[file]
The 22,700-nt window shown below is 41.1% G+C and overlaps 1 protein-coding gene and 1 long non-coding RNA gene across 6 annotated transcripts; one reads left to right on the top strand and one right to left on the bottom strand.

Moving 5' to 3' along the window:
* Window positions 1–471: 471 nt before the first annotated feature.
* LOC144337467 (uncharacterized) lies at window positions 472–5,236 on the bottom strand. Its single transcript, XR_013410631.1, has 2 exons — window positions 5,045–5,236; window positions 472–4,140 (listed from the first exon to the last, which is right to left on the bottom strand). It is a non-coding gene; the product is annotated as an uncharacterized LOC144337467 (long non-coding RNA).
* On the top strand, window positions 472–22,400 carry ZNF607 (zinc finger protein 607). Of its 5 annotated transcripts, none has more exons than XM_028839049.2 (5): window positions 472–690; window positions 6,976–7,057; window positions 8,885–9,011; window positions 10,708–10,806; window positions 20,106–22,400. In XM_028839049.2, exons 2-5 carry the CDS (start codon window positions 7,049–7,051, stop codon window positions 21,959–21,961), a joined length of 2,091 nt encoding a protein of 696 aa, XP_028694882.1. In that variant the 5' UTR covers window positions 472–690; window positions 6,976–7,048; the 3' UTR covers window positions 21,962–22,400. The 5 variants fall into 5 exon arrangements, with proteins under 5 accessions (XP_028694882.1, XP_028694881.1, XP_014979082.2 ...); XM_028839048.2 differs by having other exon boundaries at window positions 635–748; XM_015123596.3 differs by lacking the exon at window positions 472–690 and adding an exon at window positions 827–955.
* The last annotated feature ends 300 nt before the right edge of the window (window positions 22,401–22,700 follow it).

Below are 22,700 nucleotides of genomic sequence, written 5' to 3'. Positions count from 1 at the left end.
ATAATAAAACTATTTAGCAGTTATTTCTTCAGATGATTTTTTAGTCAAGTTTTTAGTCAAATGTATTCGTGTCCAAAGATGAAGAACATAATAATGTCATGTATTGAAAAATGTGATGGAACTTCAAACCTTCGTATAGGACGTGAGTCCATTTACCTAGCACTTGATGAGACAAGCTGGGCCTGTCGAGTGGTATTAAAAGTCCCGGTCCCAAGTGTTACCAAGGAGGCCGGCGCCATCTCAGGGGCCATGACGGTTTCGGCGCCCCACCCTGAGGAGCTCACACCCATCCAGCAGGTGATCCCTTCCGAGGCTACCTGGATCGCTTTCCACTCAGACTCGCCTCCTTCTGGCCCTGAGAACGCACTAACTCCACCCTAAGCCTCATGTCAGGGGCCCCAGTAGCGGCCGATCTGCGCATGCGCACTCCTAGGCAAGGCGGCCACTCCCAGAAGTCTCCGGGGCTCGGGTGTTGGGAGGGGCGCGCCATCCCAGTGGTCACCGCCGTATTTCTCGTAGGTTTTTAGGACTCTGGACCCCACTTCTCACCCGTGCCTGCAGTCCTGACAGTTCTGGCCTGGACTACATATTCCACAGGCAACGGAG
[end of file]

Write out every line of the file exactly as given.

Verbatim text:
The 22,700-nt window shown below is 41.1% G+C and overlaps 1 protein-coding gene and 1 long non-coding RNA gene across 6 annotated transcripts; one reads left to right on the top strand and one right to left on the bottom strand.

Moving 5' to 3' along the window:
* Window positions 1–471: 471 nt before the first annotated feature.
* LOC144337467 (uncharacterized) lies at window positions 472–5,236 on the bottom strand. Its single transcript, XR_013410631.1, has 2 exons — window positions 5,045–5,236; window positions 472–4,140 (listed from the first exon to the last, which is right to left on the bottom strand). It is a non-coding gene; the product is annotated as an uncharacterized LOC144337467 (long non-coding RNA).
* On the top strand, window positions 472–22,400 carry ZNF607 (zinc finger protein 607). Of its 5 annotated transcripts, none has more exons than XM_028839049.2 (5): window positions 472–690; window positions 6,976–7,057; window positions 8,885–9,011; window positions 10,708–10,806; window positions 20,106–22,400. In XM_028839049.2, exons 2-5 carry the CDS (start codon window positions 7,049–7,051, stop codon window positions 21,959–21,961), a joined length of 2,091 nt encoding a protein of 696 aa, XP_028694882.1. In that variant the 5' UTR covers window positions 472–690; window positions 6,976–7,048; the 3' UTR covers window positions 21,962–22,400. The 5 variants fall into 5 exon arrangements, with proteins under 5 accessions (XP_028694882.1, XP_028694881.1, XP_014979082.2 ...); XM_028839048.2 differs by having other exon boundaries at window positions 635–748; XM_015123596.3 differs by lacking the exon at window positions 472–690 and adding an exon at window positions 827–955.
* The last annotated feature ends 300 nt before the right edge of the window (window positions 22,401–22,700 follow it).

Below are 22,700 nucleotides of genomic sequence, written 5' to 3'. Positions count from 1 at the left end.
ATAATAAAACTATTTAGCAGTTATTTCTTCAGATGATTTTTTAGTCAAGTTTTTAGTCAAATGTATTCGTGTCCAAAGATGAAGAACATAATAATGTCATGTATTGAAAAATGTGATGGAACTTCAAACCTTCGTATAGGACGTGAGTCCATTTACCTAGCACTTGATGAGACAAGCTGGGCCTGTCGAGTGGTATTAAAAGTCCCGGTCCCAAGTGTTACCAAGGAGGCCGGCGCCATCTCAGGGGCCATGACGGTTTCGGCGCCCCACCCTGAGGAGCTCACACCCATCCAGCAGGTGATCCCTTCCGAGGCTACCTGGATCGCTTTCCACTCAGACTCGCCTCCTTCTGGCCCTGAGAACGCACTAACTCCACCCTAAGCCTCATGTCAGGGGCCCCAGTAGCGGCCGATCTGCGCATGCGCACTCCTAGGCAAGGCGGCCACTCCCAGAAGTCTCCGGGGCTCGGGTGTTGGGAGGGGCGCGCCATCCCAGTGGTCACCGCCGTATTTCTCGTAGGTTTTTAGGACTCTGGACCCCACTTCTCACCCGTGCCTGCAGTCCTGACAGTTCTGGCCTGGACTACATATTCCACAGGCAACGGAG